Turning a cellular sentinel into a cancer killer
Liver and other cancer treatment
Howard Hughes Medical Institute researchers have developed two strategies to reactivate the p53 gene in mice, causing blood, bone and liver tumors to self destruct. The p53 protein is called the "guardian of the genome" because it triggers the suicide of cells with damaged DNA.
Inactivation of p53 can set the stage for the development of different types of cancer. The researchers' findings show for the first time that inactivating the p53 gene is necessary for maintaining tumors. While the researchers caution that cancers can mutate to circumvent p53 reactivation, they believe their findings offer ideas for new approaches to cancer therapy.
The research was carried out independently by two Howard Hughes Medical Institute (HHMI) research teams led by Tyler Jacks at the Massachusetts Institute of Technology and Scott Lowe at Cold Spring Harbor Laboratory. Both papers were published online January 24, 2007, in advance online publication articles in the journal Nature. Although researchers have long known that p53 inactivation plays a central role in the development of cancer, little was known about whether p53 inactivation played a role in maintaining cancers. And researchers were not sure whether switching p53 back on in tumor cells would have any therapeutic effect.
"It had been demonstrated that overexpressing p53 at very high levels could arrest or kill tumors, said Lowe. "But at such high levels, p53 might not be working through a physiological mechanism. So, it was an open question whether restoring the p53 pathway would have any anti-tumor effect." For one thing, the high mutation rate in cancers might enable a cancer to switch the p53 pathway back off, or to circumvent the pathway in some other fashion. For those reasons, researchers were not sure whether the pathway would be a useful therapeutic target.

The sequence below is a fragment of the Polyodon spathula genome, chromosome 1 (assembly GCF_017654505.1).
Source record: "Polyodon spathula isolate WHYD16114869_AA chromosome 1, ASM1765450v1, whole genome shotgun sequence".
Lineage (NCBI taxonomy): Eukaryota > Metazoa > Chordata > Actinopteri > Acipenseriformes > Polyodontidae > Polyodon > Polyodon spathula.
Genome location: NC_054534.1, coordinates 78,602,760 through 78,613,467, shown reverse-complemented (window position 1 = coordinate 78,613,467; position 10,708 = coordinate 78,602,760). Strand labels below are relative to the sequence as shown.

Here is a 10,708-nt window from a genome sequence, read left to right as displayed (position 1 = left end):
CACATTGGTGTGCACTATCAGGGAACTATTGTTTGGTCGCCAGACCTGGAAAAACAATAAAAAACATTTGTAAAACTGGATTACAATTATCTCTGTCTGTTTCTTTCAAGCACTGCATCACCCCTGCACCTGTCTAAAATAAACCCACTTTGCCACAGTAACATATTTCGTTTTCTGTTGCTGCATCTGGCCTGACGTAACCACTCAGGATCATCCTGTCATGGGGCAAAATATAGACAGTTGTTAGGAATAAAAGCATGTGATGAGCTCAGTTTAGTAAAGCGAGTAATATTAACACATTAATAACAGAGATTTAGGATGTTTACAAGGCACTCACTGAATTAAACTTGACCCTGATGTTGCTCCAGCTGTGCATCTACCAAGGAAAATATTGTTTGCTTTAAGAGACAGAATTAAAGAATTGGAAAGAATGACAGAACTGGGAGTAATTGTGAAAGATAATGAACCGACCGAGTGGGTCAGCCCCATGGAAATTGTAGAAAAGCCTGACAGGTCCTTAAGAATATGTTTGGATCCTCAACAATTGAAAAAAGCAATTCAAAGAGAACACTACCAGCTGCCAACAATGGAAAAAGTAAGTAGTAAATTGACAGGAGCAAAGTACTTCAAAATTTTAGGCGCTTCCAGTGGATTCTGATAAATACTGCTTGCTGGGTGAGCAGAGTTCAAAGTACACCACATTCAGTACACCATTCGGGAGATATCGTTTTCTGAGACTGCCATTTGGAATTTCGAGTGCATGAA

To reactivate p53, Lowe and his colleagues used a genetic technique they had developed to induce an aggressive form of liver cancer in mice. Although they had inactivated p53 in the mice, they genetically engineered the mice so that they could reverse p53 inactivation by giving the animals the antibiotic doxycycline. They suppressed p53 protein levels by using RNA interference (RNAi) that had been modified so that RNAi could be switched off by the antibiotic. The RNA interference technology was developed in collaboration with HHMI investigator Gregory Hannon at Cold Spring Harbor Laboratory.
When the researchers reactivated p53 in the mice they found that the liver tumors completely disappeared. "This was quite surprising," said Lowe. "We were working with a very advanced, aggressive tumor, but when we reestablished p53, not only did it stop growing, it went away.
"But the second surprise